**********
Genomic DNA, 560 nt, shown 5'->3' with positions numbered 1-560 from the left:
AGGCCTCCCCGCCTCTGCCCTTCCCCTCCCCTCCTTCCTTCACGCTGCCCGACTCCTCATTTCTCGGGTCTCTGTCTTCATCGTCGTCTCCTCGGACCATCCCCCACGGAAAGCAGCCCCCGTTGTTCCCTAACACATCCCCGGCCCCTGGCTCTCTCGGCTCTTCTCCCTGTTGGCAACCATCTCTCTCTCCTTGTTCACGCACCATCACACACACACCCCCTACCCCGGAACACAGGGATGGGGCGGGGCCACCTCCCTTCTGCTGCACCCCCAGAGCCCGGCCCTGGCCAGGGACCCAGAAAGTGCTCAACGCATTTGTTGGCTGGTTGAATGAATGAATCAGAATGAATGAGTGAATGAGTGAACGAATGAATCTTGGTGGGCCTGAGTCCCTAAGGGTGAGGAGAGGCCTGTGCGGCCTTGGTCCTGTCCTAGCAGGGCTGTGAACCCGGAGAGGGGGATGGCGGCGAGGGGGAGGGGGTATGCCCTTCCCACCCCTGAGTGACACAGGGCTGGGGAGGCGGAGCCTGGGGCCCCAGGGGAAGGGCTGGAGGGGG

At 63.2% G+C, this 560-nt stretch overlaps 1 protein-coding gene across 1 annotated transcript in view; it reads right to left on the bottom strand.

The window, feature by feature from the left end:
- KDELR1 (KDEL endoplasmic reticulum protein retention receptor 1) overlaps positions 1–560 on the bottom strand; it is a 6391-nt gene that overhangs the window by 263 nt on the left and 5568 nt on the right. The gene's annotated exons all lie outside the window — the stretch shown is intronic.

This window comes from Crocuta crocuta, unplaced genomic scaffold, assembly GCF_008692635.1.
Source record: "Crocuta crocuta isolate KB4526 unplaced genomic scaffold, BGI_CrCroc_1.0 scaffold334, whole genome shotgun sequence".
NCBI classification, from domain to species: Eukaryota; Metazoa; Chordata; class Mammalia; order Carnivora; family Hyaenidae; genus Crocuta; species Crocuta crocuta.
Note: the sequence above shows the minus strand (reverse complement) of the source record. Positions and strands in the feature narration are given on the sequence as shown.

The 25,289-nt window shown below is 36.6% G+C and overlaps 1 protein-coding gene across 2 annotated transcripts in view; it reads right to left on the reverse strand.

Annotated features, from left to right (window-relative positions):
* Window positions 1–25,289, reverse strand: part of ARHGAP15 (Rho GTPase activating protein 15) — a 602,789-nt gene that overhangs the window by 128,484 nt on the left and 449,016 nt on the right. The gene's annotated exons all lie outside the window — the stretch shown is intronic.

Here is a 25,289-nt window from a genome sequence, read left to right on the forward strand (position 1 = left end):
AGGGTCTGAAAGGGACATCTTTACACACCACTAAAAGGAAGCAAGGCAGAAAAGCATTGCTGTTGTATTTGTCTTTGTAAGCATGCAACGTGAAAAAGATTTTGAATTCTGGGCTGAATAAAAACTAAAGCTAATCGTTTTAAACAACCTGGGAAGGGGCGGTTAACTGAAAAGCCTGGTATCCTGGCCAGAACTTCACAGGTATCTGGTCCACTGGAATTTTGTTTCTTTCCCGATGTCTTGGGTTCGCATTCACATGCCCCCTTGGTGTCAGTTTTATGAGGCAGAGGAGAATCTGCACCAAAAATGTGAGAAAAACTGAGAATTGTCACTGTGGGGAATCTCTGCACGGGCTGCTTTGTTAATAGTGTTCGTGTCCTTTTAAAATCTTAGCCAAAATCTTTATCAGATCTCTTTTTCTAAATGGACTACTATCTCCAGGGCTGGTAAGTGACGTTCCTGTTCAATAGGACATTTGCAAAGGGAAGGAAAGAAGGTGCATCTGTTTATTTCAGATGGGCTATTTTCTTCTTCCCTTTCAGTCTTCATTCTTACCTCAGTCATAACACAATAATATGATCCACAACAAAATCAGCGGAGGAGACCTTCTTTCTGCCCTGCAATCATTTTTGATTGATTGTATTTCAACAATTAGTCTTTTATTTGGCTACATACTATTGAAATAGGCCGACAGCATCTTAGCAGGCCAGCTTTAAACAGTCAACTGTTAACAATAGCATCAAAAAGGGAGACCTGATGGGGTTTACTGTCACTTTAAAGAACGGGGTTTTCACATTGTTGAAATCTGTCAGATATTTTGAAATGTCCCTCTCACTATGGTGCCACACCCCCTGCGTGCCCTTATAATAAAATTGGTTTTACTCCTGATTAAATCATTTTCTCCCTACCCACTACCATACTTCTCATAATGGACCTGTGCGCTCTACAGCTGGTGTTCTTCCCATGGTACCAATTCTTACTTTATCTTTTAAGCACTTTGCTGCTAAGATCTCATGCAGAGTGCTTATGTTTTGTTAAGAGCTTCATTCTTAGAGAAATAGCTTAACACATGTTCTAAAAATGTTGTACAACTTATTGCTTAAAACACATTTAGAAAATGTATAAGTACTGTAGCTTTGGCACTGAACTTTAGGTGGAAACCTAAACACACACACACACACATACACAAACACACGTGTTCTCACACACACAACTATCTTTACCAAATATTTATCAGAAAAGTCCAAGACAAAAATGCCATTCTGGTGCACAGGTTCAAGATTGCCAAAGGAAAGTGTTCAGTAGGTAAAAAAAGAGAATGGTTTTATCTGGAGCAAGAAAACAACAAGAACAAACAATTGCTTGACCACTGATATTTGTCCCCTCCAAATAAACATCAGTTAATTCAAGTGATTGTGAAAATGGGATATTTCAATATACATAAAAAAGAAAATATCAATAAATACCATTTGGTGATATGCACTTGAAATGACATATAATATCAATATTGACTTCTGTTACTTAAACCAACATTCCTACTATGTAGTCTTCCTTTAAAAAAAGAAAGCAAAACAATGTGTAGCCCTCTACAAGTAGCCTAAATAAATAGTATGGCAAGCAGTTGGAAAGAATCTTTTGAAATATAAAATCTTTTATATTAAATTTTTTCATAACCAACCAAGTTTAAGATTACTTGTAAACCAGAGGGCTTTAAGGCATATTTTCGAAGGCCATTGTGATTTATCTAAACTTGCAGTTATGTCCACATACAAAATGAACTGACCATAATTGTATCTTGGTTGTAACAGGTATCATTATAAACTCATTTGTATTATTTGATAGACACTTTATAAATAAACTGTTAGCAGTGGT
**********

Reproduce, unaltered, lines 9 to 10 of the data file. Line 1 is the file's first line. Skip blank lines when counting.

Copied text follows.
Note: the sequence above shows the minus strand (reverse complement) of the source record. Positions and strands in the feature narration are given on the sequence as shown.

The 25,289-nt window shown below is 36.6% G+C and overlaps 1 protein-coding gene across 2 annotated transcripts in view; it reads right to left on the reverse strand.